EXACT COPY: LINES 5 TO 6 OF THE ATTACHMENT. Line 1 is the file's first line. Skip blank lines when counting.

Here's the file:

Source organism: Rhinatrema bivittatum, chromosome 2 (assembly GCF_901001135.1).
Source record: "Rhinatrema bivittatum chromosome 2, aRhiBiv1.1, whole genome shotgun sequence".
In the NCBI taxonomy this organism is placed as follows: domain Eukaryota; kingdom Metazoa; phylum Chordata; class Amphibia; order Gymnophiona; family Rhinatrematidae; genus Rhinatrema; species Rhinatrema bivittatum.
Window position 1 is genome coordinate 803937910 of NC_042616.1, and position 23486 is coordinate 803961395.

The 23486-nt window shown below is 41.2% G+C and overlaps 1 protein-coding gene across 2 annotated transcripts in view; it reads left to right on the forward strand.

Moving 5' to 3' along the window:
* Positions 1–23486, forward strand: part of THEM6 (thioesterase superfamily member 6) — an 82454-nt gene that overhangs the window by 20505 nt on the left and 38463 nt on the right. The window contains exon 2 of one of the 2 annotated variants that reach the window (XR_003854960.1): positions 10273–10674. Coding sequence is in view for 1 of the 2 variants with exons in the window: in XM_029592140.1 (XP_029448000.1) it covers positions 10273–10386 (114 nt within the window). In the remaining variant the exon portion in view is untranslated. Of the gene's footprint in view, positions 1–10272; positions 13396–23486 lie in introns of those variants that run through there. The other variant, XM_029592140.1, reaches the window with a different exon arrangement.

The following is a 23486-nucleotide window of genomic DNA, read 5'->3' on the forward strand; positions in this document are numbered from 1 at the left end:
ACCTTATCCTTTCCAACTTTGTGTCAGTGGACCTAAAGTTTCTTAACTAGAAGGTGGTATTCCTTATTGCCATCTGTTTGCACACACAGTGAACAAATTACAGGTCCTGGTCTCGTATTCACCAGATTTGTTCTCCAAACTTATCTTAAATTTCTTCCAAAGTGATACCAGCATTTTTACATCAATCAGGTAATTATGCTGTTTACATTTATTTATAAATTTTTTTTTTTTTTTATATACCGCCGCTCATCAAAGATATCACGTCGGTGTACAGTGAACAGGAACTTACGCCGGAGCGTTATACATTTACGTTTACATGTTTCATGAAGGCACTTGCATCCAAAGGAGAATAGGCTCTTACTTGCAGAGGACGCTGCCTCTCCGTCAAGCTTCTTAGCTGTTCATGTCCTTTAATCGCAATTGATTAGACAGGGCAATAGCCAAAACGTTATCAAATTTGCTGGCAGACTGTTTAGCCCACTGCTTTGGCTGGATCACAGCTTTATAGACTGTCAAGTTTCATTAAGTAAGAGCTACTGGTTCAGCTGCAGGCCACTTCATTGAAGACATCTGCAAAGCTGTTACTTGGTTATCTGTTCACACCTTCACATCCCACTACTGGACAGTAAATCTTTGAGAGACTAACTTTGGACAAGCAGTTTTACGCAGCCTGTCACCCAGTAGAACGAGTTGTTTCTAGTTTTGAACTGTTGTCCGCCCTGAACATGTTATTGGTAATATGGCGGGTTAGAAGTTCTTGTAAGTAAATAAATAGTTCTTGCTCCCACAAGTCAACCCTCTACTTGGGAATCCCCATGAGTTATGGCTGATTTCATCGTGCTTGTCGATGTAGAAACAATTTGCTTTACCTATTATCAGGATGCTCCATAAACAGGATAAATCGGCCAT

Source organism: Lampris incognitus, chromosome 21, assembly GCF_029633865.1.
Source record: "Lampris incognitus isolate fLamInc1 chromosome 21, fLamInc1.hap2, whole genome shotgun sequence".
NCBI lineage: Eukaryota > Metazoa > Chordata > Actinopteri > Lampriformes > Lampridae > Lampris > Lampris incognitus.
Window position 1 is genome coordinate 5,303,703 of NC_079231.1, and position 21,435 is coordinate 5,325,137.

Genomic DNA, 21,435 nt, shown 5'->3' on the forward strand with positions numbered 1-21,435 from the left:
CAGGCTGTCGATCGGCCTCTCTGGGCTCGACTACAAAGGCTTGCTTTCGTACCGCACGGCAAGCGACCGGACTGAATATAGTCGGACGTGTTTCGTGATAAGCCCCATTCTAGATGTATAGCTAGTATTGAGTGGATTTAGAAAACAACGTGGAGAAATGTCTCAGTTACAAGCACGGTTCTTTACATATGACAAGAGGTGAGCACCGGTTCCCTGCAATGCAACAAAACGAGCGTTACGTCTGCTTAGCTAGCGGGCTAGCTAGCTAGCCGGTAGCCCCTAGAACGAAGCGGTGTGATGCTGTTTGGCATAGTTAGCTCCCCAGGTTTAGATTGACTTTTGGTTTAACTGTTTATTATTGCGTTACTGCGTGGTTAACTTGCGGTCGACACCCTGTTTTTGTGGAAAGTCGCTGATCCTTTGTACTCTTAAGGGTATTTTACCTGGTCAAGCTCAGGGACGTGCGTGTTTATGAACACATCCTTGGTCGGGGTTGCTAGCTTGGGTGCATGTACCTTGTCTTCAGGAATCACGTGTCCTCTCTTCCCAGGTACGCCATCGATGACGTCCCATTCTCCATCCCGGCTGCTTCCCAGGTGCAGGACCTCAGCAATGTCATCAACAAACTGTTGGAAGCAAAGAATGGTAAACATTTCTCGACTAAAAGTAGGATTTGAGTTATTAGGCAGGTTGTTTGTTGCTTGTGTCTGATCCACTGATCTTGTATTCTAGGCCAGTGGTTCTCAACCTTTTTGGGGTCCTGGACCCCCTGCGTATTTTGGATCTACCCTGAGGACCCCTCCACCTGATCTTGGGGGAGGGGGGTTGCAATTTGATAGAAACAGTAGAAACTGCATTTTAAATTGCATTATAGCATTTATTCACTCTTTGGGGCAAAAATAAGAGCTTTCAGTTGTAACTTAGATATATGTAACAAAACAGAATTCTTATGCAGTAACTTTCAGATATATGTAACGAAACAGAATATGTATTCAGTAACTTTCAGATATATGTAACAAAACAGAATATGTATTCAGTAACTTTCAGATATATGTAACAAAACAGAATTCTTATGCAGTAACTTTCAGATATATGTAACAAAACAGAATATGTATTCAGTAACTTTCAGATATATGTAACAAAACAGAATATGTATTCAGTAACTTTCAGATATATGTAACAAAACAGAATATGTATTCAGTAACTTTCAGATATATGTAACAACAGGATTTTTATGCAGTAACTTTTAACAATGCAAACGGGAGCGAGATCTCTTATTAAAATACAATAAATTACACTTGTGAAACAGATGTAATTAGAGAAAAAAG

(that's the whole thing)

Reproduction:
The 23486-nt window shown below is 41.2% G+C and overlaps 1 protein-coding gene across 2 annotated transcripts in view; it reads left to right on the forward strand.

Moving 5' to 3' along the window: